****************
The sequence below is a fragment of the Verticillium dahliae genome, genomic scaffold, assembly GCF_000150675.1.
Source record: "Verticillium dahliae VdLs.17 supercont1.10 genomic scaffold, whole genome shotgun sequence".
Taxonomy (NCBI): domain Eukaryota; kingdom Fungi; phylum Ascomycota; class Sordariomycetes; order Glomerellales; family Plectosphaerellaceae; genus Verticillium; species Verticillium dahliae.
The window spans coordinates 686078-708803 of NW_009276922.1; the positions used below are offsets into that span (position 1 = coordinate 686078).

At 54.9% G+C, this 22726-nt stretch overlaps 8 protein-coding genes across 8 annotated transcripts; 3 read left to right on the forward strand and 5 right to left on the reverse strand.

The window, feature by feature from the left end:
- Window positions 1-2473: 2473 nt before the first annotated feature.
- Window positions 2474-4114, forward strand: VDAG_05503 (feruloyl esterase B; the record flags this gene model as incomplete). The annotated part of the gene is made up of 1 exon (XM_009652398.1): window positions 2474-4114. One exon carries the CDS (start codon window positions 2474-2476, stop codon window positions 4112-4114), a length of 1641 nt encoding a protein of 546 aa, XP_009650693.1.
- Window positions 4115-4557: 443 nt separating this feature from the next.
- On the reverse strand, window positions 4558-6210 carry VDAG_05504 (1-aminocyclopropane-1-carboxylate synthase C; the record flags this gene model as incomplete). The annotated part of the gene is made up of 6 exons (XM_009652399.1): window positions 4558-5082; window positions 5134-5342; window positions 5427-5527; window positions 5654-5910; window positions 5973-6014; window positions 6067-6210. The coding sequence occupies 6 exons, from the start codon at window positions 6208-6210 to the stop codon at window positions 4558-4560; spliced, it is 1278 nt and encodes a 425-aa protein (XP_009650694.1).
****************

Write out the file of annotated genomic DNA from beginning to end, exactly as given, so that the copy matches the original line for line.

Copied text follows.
The sequence below is a fragment of the Verticillium dahliae genome, genomic scaffold, assembly GCF_000150675.1.
Source record: "Verticillium dahliae VdLs.17 supercont1.10 genomic scaffold, whole genome shotgun sequence".
Taxonomy (NCBI): domain Eukaryota; kingdom Fungi; phylum Ascomycota; class Sordariomycetes; order Glomerellales; family Plectosphaerellaceae; genus Verticillium; species Verticillium dahliae.
The window spans coordinates 686078-708803 of NW_009276922.1; the positions used below are offsets into that span (position 1 = coordinate 686078).

At 54.9% G+C, this 22726-nt stretch overlaps 8 protein-coding genes across 8 annotated transcripts; 3 read left to right on the forward strand and 5 right to left on the reverse strand.

The window, feature by feature from the left end:
- Window positions 1-2473: 2473 nt before the first annotated feature.
- Window positions 2474-4114, forward strand: VDAG_05503 (feruloyl esterase B; the record flags this gene model as incomplete). The annotated part of the gene is made up of 1 exon (XM_009652398.1): window positions 2474-4114. One exon carries the CDS (start codon window positions 2474-2476, stop codon window positions 4112-4114), a length of 1641 nt encoding a protein of 546 aa, XP_009650693.1.
- Window positions 4115-4557: 443 nt separating this feature from the next.
- On the reverse strand, window positions 4558-6210 carry VDAG_05504 (1-aminocyclopropane-1-carboxylate synthase C; the record flags this gene model as incomplete). The annotated part of the gene is made up of 6 exons (XM_009652399.1): window positions 4558-5082; window positions 5134-5342; window positions 5427-5527; window positions 5654-5910; window positions 5973-6014; window positions 6067-6210. The coding sequence occupies 6 exons, from the start codon at window positions 6208-6210 to the stop codon at window positions 4558-4560; spliced, it is 1278 nt and encodes a 425-aa protein (XP_009650694.1).